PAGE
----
• If you republish anything, it must be published under the same license or compatible terms
       
    • Effectively, GPL software is GPL-like again, so code must be open and reuseable

Some examples ...

  • MIT
Copyright (c) <year> <copyright holders>

Permission is hereby granted, free of charge, to any person obtaining a copy
of this software and associated documentation files (the "Software"), to deal
in the Software without restriction, including without limitation the rights
to use, copy, modify, merge, publish, distribute, sublicense, and/or sell
copies of the Software, and to permit persons to whom the Software is
furnished to do so, subject to the following conditions:

The above copyright notice and this permission notice shall be included in all
copies or substantial portions of the Software.

THE SOFTWARE IS PROVIDED "AS IS", WITHOUT WARRANTY OF ANY KIND, EXPRESS OR
IMPLIED, INCLUDING BUT NOT LIMITED TO THE WARRANTIES OF MERCHANTABILITY,
FITNESS FOR A PARTICULAR PURPOSE AND NONINFRINGEMENT. IN NO EVENT SHALL THE
AUTHORS OR COPYRIGHT HOLDERS BE LIABLE FOR ANY CLAIM, DAMAGES OR OTHER
LIABILITY, WHETHER IN AN ACTION OF CONTRACT, TORT OR OTHERWISE, ARISING FROM,
OUT OF OR IN CONNECTION WITH THE SOFTWARE OR THE USE OR OTHER DEALINGS IN THE
SOFTWARE.

Some examples ...

  • WTFPL
           DO WHAT THE FUCK YOU WANT TO PUBLIC LICENSE
                   Version 2, December 2004
 
Copyright (C) 2004 Sam Hocevar <sam@hocevar.net>

Everyone is permitted to copy and distribute verbatim or modified
copies of this license document, and changing it is allowed as long
as the name is changed.
 
           DO WHAT THE FUCK YOU WANT TO PUBLIC LICENSE
  TERMS AND CONDITIONS FOR COPYING, DISTRIBUTION AND MODIFICATION

 0. You just DO WHAT THE FUCK YOU WANT TO.

Open data

Question / Hypothesis

Data

Processing

Analysis

Exploration

Documentation / Presentation

Results

Open data

Question / Hypothesis

Data

Processing

Analysis

Exploration

Documentation / Presentation

Results

  • Open data allows researchers to set up consistent pipelines from data sources to analysis results

Open data

  • Data is publicly published and made available for reuse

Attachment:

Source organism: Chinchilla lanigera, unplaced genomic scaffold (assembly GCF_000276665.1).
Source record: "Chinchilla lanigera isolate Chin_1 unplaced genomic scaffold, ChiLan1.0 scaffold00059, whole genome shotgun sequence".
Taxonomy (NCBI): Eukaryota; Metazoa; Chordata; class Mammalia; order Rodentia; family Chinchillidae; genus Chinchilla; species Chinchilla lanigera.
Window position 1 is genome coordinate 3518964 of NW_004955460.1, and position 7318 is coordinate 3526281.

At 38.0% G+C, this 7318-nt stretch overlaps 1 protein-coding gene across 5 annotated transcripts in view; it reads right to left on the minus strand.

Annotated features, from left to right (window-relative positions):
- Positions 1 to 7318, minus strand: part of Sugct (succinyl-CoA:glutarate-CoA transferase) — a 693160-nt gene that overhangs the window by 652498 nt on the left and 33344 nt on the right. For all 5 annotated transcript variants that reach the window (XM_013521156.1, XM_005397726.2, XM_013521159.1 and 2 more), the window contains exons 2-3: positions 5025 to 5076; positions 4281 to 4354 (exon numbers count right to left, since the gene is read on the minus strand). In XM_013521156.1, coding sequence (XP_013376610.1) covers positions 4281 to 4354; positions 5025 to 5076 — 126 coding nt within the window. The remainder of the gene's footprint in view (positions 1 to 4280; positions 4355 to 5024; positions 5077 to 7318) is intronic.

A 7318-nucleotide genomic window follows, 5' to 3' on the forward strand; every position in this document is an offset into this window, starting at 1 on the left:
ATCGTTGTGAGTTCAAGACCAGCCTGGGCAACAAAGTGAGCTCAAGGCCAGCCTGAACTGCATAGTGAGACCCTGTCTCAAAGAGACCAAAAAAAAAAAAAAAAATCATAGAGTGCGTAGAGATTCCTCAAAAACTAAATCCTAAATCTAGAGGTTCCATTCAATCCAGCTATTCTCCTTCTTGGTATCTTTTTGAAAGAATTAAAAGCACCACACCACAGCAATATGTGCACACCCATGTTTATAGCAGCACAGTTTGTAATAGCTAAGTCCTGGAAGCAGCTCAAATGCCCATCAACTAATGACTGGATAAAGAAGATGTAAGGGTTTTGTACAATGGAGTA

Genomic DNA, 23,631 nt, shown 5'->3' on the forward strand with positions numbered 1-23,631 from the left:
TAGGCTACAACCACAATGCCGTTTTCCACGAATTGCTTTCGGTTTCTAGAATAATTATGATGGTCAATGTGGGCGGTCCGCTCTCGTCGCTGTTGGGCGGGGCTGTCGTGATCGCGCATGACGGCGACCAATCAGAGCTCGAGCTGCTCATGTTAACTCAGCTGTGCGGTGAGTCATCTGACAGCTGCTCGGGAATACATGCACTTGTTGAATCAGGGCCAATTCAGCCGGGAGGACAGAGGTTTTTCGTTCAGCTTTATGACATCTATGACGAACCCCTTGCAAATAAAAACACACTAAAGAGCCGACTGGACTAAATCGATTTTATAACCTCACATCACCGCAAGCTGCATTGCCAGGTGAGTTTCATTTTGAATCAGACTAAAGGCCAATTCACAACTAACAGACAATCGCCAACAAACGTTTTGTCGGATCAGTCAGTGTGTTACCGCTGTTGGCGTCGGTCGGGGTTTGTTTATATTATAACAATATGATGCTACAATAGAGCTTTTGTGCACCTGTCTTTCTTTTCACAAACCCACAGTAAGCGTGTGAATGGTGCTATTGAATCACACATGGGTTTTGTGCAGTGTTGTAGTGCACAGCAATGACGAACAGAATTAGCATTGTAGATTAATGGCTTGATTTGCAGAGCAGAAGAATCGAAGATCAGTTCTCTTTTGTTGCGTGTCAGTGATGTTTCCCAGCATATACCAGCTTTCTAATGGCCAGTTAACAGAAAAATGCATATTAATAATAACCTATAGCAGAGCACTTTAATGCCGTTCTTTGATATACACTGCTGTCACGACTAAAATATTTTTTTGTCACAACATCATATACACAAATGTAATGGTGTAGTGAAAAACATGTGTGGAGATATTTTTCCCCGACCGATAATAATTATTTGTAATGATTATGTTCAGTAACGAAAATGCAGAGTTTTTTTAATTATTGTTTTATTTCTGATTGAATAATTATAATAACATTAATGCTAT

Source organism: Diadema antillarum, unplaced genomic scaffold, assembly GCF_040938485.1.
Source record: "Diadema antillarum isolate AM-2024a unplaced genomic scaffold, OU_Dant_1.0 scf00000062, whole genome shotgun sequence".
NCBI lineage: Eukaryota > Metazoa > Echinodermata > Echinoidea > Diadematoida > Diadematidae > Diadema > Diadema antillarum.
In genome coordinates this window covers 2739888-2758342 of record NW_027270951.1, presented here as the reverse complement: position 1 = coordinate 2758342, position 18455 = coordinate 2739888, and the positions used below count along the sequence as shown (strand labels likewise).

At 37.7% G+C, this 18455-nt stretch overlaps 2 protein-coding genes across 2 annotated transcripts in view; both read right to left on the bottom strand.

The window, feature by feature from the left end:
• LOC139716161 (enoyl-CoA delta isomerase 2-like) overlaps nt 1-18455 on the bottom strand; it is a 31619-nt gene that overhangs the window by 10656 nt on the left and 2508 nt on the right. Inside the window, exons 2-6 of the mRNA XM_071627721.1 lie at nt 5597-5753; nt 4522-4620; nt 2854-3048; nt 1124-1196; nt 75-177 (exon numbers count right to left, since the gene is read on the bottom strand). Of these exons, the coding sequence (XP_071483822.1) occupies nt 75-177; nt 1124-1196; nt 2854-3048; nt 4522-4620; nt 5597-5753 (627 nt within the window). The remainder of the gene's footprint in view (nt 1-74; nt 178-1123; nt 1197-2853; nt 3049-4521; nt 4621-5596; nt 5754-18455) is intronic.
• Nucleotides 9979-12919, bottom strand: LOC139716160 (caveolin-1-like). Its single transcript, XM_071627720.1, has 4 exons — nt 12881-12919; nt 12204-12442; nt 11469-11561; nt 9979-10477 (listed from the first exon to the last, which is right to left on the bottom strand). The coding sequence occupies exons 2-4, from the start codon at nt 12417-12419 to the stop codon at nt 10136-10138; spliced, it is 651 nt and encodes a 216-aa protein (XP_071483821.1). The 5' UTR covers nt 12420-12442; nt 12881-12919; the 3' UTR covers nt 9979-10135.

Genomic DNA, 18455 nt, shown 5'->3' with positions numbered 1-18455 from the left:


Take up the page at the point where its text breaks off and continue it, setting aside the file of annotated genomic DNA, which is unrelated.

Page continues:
• by researchers
    • by governments
    • by companies
       
  • Recently became viable due to
    • Larger IT infrastructure to save the data
    • Expertise to set up data provider platforms
    • Standardization of the platforms for public agencies
       
  • Heavily supported by policies
    • Open science policies
    • Open government policies

Open data platforms

  • UN Open Data
    • https://data.un.org/

  • World Bank
    • https://data.worldbank.org/

  • Europe Open Data
    • https://data.europa.eu
  • INSEE in France
    • https://www.insee.fr

 

  • Paris Open Data
    • https://opendata.paris.fr/

Open data sources

  • Yelp Open Data
    • https://www.yelp.com/dataset
       
  • Uber Movements
    • https://movement.uber.com
       
  • OpenStreetMap
    • https://www.openstreetmap.org
       
  • Covid-19 Open Data
    • https://github.com/GoogleCloudPlatform/covid-19-open-data

 

Data licensing

  • Way less commonly used licenses
  • Many with different names but only slight differences
     
  • Problem of compatibility of licenses:
    What can I put on OpenStreetMap?
     
  • Examples
    • Creative commons (BY / SA / NC / ND)
    • ODbL (used by OpenStreetMap)
    • Etalab (used by public agencies in France)

Privacy and anonymization

  • Which data can be put openly online?
     
  • Which approaches ensure anonymity?
      More research needed (k-anonymity)
     
  • Reflected in different data policies (example mobility)
    • France: Systematic and informed publication of open data
    • Switzerland: More data available, but only under very restricted terms
    • Germany: Virtually no data available

Open source != open access

  • Some researchers argue that "open access" is about

    • making work reproducible

    • making work public

    • making work accessible to a wide audience

Tools: Version control

  • Idea: Track changes in a code base one by one

    • Consistent history of code changes (what, when, who)

    • Possibility to merge developments and revert changes

    • Collaborative development of program code
       

  • Solutions: CVS, Subversion, Mercurial, Git

  • Platforms: Bitbucket, Github, Gitlab

Tools: Version control

Initial

Alice

Bugfix

Bugfix

Bob

Bugfix

Start feature

Little fix

Finish

feature

Merge

Time

Example: Git

Tools: Unit testing

  • Idea: Write test code that makes sure that production code works as expected

    • Most of the code base (classes, functions) should be covered by tests

    • Tests can be run automatically for the whole project

    • Unintended side effects of code changes will be detected quickly
       

  • Solutions:

    • pytest (Python)

    • JUnit (Java)

    • ...

Example: Python / Java

Tools: Continuous integration

  • Idea: Make merging in version control dependent on tests

Initial